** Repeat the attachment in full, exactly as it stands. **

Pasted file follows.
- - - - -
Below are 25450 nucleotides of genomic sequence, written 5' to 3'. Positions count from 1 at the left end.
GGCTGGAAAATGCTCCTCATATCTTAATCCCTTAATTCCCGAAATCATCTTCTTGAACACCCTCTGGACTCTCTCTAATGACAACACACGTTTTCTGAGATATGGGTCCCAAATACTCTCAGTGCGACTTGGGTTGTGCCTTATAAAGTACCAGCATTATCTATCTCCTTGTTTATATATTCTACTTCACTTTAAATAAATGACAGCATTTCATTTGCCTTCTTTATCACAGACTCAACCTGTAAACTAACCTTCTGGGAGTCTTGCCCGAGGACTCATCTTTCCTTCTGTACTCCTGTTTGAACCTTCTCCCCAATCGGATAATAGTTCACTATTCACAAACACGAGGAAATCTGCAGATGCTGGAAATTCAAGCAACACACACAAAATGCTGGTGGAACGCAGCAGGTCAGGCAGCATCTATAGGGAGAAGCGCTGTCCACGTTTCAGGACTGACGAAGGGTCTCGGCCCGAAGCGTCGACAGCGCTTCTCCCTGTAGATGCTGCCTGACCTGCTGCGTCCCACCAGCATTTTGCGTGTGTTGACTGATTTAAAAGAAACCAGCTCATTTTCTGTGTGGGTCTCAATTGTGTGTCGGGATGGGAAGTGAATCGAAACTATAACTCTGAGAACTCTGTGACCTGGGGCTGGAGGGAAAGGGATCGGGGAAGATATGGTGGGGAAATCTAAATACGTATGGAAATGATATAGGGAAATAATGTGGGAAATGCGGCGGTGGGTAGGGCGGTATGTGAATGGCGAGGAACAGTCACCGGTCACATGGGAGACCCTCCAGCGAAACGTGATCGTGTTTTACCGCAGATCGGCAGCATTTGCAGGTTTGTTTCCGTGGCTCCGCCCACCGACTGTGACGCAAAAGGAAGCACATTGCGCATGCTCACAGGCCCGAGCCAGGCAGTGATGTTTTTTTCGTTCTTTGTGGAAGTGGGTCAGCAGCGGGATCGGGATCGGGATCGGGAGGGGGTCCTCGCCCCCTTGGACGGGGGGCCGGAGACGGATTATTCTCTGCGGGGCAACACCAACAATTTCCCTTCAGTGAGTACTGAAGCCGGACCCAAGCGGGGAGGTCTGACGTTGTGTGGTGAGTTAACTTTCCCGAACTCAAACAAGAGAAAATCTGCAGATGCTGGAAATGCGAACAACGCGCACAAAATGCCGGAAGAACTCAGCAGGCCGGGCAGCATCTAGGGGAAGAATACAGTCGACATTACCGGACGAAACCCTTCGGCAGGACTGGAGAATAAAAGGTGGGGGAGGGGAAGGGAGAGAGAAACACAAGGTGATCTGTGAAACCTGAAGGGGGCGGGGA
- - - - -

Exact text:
Below are 25450 nucleotides of genomic sequence, written 5' to 3'. Positions count from 1 at the left end.
GGCTGGAAAATGCTCCTCATATCTTAATCCCTTAATTCCCGAAATCATCTTCTTGAACACCCTCTGGACTCTCTCTAATGACAACACACGTTTTCTGAGATATGGGTCCCAAATACTCTCAGTGCGACTTGGGTTGTGCCTTATAAAGTACCAGCATTATCTATCTCCTTGTTTATATATTCTACTTCACTTTAAATAAATGACAGCATTTCATTTGCCTTCTTTATCACAGACTCAACCTGTAAACTAACCTTCTGGGAGTCTTGCCCGAGGACTCATCTTTCCTTCTGTACTCCTGTTTGAACCTTCTCCCCAATCGGATAATAGTTCACTATTCACAAACACGAGGAAATCTGCAGATGCTGGAAATTCAAGCAACACACACAAAATGCTGGTGGAACGCAGCAGGTCAGGCAGCATCTATAGGGAGAAGCGCTGTCCACGTTTCAGGACTGACGAAGGGTCTCGGCCCGAAGCGTCGACAGCGCTTCTCCCTGTAGATGCTGCCTGACCTGCTGCGTCCCACCAGCATTTTGCGTGTGTTGACTGATTTAAAAGAAACCAGCTCATTTTCTGTGTGGGTCTCAATTGTGTGTCGGGATGGGAAGTGAATCGAAACTATAACTCTGAGAACTCTGTGACCTGGGGCTGGAGGGAAAGGGATCGGGGAAGATATGGTGGGGAAATCTAAATACGTATGGAAATGATATAGGGAAATAATGTGGGAAATGCGGCGGTGGGTAGGGCGGTATGTGAATGGCGAGGAACAGTCACCGGTCACATGGGAGACCCTCCAGCGAAACGTGATCGTGTTTTACCGCAGATCGGCAGCATTTGCAGGTTTGTTTCCGTGGCTCCGCCCACCGACTGTGACGCAAAAGGAAGCACATTGCGCATGCTCACAGGCCCGAGCCAGGCAGTGATGTTTTTTTCGTTCTTTGTGGAAGTGGGTCAGCAGCGGGATCGGGATCGGGATCGGGAGGGGGTCCTCGCCCCCTTGGACGGGGGGCCGGAGACGGATTATTCTCTGCGGGGCAACACCAACAATTTCCCTTCAGTGAGTACTGAAGCCGGACCCAAGCGGGGAGGTCTGACGTTGTGTGGTGAGTTAACTTTCCCGAACTCAAACAAGAGAAAATCTGCAGATGCTGGAAATGCGAACAACGCGCACAAAATGCCGGAAGAACTCAGCAGGCCGGGCAGCATCTAGGGGAAGAATACAGTCGACATTACCGGACGAAACCCTTCGGCAGGACTGGAGAATAAAAGGTGGGGGAGGGGAAGGGAGAGAGAAACACAAGGTGATCTGTGAAACCTGAAGGGGGCGGGGA